Ac­cord­ing to Global Data, al­most one in three Bri­tish con­sumers say they will visit lo­cal shops more fre­quently than they did be­fore the cri­sis. This, cou­pled with longer-term changes in how and where peo­ple work, could ben­e­fit smaller ur­ban hotspots and sub­ur­ban high streets, Oak­ley points out, but is likely to have a dev­as­tat­ing im­pact on des­ti­na­tion shop­ping ar­eas such as the West End.

White-col­lar work­ers in par­tic­u­lar are un­likely to re­turn to their pre­vi­ous pat­terns of spend­ing five days a week in an of­fice.

At the in­ter­sec­tion of greater use of on­line shop­ping and a de­sire to sup­port in­de­pen­dent busi­nesses are third-party op­er­a­tions such as Pinga.

The app en­ables users to re­quest items from shops, cafes or take­aways on their lo­cal high street and con­nects com­mu­nity mem­bers who can shop on their be­half and drop off on their doorstep.

Michael Goulden, one of Pinga’s co-founders, says he wants to of­fer a vi­able al­ter­na­tive to Ama­zon which ben­e­fits UK-based re­tail­ers. “We es­ti­mate at least 60pc of what you or­der from Ama­zon is avail­able in a shop two kilo­me­tres from where you live, through an in­de­pen­dent store or a big branded re­tailer, but you cur­rently don’t know whether it’s in stock or if they de­liver,” he says. The app al­lows cus­tomers to search for a prod­uct, lo­cate it in a lo­cal store, and pur­chase it for same-day de­liv­ery.

What Pinga em­braces is what Don Wil­liams, re­tail part­ner at KPMG, calls a “move to ease”: con­sumers in­creas­ingly want to shop when­ever and wher­ever they feel like it. “This is about how sim­ple it is to in­ter­act with the prod­uct,” he says. In or­der to sur­vive in a post-Covid world, re­tail­ers will need to im­prove their sup­ply chains, and fo­cus on build­ing an in­ti­mate knowl­edge of their cus­tomers, in­creas­ingly re­ly­ing on data anal­y­sis, he adds.

And if how we’re buy­ing goods has shifted, so has what we’re buy­ing: house­hold goods have al­ready seen a big re­cov­ery in sales as peo­ple spend more time in their homes.

Ac­cord­ingly, re­tail parks, which are home to a large num­ber of DIY and fur­ni­ture stores, have bounced back more quickly than high streets.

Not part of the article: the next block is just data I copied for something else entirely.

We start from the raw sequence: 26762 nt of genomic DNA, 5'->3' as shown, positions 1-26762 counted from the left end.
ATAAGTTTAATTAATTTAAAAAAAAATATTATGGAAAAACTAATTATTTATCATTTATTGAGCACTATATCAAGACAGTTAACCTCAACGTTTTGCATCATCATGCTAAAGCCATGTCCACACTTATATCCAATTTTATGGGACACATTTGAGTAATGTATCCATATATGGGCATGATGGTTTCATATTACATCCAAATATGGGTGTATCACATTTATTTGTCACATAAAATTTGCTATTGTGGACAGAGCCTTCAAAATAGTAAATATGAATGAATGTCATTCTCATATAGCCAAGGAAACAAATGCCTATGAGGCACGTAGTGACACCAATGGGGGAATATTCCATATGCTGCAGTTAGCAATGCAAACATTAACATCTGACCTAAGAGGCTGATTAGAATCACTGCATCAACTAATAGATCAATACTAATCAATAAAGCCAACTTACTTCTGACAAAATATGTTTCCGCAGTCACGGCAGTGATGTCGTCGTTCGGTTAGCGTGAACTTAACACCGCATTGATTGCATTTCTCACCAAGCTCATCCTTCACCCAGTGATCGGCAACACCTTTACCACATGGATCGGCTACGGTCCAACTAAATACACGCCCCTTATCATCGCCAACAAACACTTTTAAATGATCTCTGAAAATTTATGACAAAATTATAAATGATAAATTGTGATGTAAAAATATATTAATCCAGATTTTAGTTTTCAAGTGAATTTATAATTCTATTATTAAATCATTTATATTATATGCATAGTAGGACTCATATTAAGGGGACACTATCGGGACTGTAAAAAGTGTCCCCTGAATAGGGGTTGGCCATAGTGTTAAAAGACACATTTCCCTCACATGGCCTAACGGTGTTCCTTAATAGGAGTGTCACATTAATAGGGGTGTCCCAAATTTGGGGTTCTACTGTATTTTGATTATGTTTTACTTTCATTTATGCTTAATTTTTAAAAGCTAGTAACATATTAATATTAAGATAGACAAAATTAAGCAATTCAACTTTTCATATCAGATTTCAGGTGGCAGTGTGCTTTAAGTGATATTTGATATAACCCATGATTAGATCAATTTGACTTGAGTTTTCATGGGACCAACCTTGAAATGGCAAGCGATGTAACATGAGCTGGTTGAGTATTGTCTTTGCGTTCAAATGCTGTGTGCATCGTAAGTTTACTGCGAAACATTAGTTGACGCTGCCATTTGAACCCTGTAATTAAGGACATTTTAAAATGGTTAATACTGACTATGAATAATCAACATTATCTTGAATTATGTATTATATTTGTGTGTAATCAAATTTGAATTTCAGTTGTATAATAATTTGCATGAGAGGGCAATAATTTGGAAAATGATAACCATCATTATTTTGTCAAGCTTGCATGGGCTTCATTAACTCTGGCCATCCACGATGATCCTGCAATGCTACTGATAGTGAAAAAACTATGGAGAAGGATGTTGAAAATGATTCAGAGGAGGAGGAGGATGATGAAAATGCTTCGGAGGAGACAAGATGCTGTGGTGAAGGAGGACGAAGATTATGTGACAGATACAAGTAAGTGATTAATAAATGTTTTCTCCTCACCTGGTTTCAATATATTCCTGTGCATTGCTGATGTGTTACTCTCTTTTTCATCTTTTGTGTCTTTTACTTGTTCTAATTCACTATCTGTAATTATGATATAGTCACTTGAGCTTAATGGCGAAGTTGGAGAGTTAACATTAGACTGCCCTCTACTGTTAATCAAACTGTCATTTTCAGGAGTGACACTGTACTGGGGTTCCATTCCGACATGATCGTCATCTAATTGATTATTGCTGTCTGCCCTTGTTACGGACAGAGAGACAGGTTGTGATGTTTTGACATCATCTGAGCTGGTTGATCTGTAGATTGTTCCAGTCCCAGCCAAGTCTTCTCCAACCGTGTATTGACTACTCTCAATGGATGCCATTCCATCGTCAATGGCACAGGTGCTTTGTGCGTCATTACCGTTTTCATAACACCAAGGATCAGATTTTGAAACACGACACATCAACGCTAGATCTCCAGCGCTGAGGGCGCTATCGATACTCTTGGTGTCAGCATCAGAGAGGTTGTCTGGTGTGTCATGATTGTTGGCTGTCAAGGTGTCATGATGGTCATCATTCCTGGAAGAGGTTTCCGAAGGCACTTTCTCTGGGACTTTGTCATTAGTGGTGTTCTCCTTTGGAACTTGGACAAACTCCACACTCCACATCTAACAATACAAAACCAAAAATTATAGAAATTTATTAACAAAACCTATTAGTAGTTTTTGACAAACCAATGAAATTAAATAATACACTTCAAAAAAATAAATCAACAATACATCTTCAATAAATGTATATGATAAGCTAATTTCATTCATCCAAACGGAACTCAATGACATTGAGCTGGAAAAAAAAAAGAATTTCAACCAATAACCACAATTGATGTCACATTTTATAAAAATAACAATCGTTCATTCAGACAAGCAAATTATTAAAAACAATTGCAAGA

“Clearly, some re­tail­ers have been in dis­tress, but that is an ac­cel­er­a­tion of changes that were hap­pen­ing be­fore,” Tan adds.

That said, the spec­tre of rows of empty shops looms large. “There is al­ways some seg­ment ready to take up ex­cess space,” Oak­ley says con­fi­dently.

“In the late Nineties and early 2000s it was mo­bile phone shops. Af­ter the global fi­nan­cial cri­sis, it was cof­fee shops.”

One hun­dred coun­cils across the coun­try are cur­rently wait­ing to find out whether their bids for a share of £1bn of gov­ern­ment money ear­marked for strug­gling high streets via the Fu­ture High Streets Fund will be suc­cess­ful. A num­ber plan to use the money to fund events such as food mar­kets, street fes­ti­vals and live mu­sic in­tended to draw crowds back.

Roger Hawkins, found­ing part­ner of ar­chi­tects Hawkins\Brown, says it is these ini­tia­tives which could save high streets from be­com­ing eco­nomic waste­lands. “New, more re­silient uses will in­evitably start to take the place of vul­ner­a­ble ones, ac­cel­er­at­ing the tran­si­tion to­wards more ex­pe­ri­ence-ori­ented high streets, where leisure, cul­ture and em­ploy­ment uses play an in­creas­ingly im­por­tant role,” he ex­plains.

Tempt­ing peo­ple back to the high street may prove dif­fi­cult, but the re­tail sec­tor can achieve much by meet­ing con­sumers where they are – which for the next year at least, is likely to be mostly at home.

Brix­ton florist Janet Ed­wards is among shop own­ers who have wel­comed back cus­tomers